When Generative Artificial Intelligence (GAI) arrived almost overnight, it revolutionised how we create content. Everyone can now generate fresh, original multimedia content using GAI algorithms, including text, audio, video, and more.
From the outset, it’s essential to understand how GAI differs from conversational AI systems. Rather than generate content, this technology aims to identify patterns and make predictions from specific pre-defined data.
In this blog, we will take a rounded view of GAI and how it can help us while acknowledging some of its limitations.
With only a cursory news media review, it’s clear that GAI will impact almost every aspect of our lives. However, there are inherent risks and uncertainties, with some (warranted) disquiet expressed by key influencers in the tech field.
The term “generative artificial intelligence” hit the mainstream in November 2022. After many years of research by software engineers, apps, including ChatGPT appeared seemingly from nowhere. Early adopters immediately saw the fantastic things GAI could do. We now find ourselves at an AI tipping point. Finally, we have AI tools to help businesses generate a vast array of creative content or enable large corporates or governments to develop GAI-enabled products and services.
The potential of GAI is exciting, but at this stage, the casual user doesn’t fully know what these tools are capable of or how they work.
What is Generative AI?
GAI is a technology capable of independently generating original content, including audio, code, graphics, text, simulations, and videos. The technology achieves this by referencing the data on which it has been ‘trained’. For example, the popular OpenAI GPT tool, ChatGPT, is trained on a base large language model called GPT-3 that enables users to create unlimited content based on this data.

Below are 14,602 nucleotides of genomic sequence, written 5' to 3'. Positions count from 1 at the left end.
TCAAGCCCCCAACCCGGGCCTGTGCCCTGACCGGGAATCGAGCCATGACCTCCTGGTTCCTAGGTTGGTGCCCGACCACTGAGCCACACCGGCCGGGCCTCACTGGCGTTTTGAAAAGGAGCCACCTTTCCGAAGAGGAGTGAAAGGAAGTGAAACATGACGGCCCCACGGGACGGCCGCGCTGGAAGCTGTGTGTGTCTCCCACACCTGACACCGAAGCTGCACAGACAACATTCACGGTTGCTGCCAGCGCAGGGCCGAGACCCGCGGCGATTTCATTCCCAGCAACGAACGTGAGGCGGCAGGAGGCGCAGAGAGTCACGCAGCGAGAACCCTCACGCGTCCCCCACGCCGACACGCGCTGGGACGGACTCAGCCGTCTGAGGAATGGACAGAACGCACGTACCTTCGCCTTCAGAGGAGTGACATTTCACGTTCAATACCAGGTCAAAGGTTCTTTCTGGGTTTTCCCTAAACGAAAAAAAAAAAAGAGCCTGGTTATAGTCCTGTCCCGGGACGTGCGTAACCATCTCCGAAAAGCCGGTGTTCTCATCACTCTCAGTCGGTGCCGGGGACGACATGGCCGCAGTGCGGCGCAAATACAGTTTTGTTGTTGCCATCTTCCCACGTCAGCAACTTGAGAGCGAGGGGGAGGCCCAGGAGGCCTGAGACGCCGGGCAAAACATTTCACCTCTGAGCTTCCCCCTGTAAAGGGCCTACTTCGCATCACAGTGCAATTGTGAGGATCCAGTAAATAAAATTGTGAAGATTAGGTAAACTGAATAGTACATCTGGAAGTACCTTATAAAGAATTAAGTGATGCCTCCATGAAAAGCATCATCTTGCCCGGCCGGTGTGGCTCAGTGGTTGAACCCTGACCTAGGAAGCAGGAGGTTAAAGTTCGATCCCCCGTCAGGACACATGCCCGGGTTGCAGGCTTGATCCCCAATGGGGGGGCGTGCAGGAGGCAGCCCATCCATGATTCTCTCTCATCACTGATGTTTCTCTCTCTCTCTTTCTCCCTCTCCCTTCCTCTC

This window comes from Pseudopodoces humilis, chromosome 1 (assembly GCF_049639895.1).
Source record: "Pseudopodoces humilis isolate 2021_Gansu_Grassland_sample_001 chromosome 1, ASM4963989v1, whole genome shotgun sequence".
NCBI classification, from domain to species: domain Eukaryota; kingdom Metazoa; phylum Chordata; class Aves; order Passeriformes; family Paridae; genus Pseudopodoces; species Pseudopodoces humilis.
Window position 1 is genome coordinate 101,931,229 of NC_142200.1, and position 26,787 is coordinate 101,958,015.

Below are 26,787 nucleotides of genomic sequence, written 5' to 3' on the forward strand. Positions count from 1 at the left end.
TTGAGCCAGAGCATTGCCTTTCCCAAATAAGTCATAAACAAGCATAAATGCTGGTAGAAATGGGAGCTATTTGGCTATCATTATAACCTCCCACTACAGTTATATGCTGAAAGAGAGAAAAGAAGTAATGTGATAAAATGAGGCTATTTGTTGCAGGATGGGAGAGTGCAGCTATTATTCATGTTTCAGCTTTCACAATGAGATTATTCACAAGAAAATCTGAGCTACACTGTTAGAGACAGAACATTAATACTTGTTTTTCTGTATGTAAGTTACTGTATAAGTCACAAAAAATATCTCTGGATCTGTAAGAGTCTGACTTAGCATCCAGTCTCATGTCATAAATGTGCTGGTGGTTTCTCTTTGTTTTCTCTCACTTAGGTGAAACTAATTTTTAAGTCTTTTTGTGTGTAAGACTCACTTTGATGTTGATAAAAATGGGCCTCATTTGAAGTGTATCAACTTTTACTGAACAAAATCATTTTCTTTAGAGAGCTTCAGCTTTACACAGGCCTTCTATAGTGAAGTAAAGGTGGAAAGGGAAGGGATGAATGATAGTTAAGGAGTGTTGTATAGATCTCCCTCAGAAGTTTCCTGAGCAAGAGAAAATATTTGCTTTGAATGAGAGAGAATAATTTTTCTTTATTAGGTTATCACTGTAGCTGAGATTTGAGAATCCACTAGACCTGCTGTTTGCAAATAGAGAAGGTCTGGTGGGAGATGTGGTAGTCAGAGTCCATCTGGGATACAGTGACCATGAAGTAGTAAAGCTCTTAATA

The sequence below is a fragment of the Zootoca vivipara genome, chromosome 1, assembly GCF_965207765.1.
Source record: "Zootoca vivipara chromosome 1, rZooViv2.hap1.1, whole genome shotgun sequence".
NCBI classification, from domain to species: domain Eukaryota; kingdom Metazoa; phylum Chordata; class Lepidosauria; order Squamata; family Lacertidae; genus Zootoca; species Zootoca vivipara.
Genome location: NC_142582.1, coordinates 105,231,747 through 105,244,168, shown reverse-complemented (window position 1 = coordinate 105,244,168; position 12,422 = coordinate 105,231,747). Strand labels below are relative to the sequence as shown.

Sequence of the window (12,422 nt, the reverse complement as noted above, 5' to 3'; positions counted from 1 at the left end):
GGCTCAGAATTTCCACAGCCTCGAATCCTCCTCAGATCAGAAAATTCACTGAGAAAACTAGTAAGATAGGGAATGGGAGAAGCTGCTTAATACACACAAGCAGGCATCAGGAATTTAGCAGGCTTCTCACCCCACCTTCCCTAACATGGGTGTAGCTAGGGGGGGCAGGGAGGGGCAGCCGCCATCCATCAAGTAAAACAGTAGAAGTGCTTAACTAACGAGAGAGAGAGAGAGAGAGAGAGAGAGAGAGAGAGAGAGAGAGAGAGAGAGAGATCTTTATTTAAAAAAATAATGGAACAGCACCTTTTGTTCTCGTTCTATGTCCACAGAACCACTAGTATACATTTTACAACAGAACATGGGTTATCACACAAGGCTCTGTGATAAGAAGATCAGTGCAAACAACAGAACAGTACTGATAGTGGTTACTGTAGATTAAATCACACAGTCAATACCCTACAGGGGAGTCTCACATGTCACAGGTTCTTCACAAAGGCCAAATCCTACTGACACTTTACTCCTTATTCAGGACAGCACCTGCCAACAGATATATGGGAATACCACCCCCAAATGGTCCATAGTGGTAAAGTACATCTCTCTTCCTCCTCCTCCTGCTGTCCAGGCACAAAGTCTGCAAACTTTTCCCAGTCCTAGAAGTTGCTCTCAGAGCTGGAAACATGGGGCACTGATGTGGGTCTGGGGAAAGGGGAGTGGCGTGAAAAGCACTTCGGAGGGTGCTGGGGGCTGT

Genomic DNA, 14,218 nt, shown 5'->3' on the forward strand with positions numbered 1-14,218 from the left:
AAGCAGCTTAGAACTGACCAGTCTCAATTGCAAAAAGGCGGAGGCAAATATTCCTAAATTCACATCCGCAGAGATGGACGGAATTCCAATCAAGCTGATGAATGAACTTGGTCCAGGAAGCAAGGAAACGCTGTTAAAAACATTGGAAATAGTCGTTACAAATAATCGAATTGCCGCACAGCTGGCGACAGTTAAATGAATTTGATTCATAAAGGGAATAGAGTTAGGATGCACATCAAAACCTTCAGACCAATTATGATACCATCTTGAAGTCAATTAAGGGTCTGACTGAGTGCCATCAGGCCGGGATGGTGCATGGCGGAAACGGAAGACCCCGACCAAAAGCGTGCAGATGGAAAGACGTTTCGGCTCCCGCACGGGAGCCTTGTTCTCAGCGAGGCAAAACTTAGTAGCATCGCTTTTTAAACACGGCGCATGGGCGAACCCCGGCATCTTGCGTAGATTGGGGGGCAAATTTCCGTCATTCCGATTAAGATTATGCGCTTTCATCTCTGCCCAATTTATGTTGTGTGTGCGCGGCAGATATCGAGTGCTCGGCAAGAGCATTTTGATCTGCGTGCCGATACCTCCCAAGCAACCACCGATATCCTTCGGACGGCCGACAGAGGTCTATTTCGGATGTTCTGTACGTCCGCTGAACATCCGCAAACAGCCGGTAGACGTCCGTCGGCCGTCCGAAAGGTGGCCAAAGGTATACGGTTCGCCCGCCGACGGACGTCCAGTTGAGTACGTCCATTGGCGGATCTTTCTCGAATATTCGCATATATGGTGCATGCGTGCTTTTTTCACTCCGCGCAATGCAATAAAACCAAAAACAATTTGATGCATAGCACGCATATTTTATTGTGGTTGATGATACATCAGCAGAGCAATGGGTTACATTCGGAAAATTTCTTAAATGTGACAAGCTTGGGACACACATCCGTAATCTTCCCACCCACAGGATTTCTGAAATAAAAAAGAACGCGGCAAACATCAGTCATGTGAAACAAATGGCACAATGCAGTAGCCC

As important for this groundbreaking technology are the simple, intuitive interfaces used to request content creation that put the skills of writers, graphic designers, musicians or coders into everyone’s hands.
So, How does Generative AI work?
Central to GAI is the concept of training. This is the stock of data and information a GAI algorithm references and manipulates to create new multimedia content. The data sets of generic mass-market GAIs, like ChatGPT, Bard or MidJourney, can be extensive (GPT-3, for example, was trained on 45 terabytes of text data).
When used in a specific or regulated corporate setting like scientific or legal environments, the data generated must always comply with and follow strict regulatory guidelines. In these circumstances, the AI and its training data undergo a rigorous conditioning process, including contextual understanding, bias reduction, expert knowledge integration, quality control, and the incorporation of user feedback. This ongoing process ensures that all outputs are scrupulously accurate and compliant.
Underpinning all GAIs are Generative Adversarial Networks (GANs), a subset of deep learning technology. GANs are the product of two neural networks: a generator that renders new data and a discriminator that assesses the resulting outcomes. Working together, the generator and discriminator produce the requested content. In addition, the GANS continuously provide each other with feedback that helps to fine-tune the outputs it develops.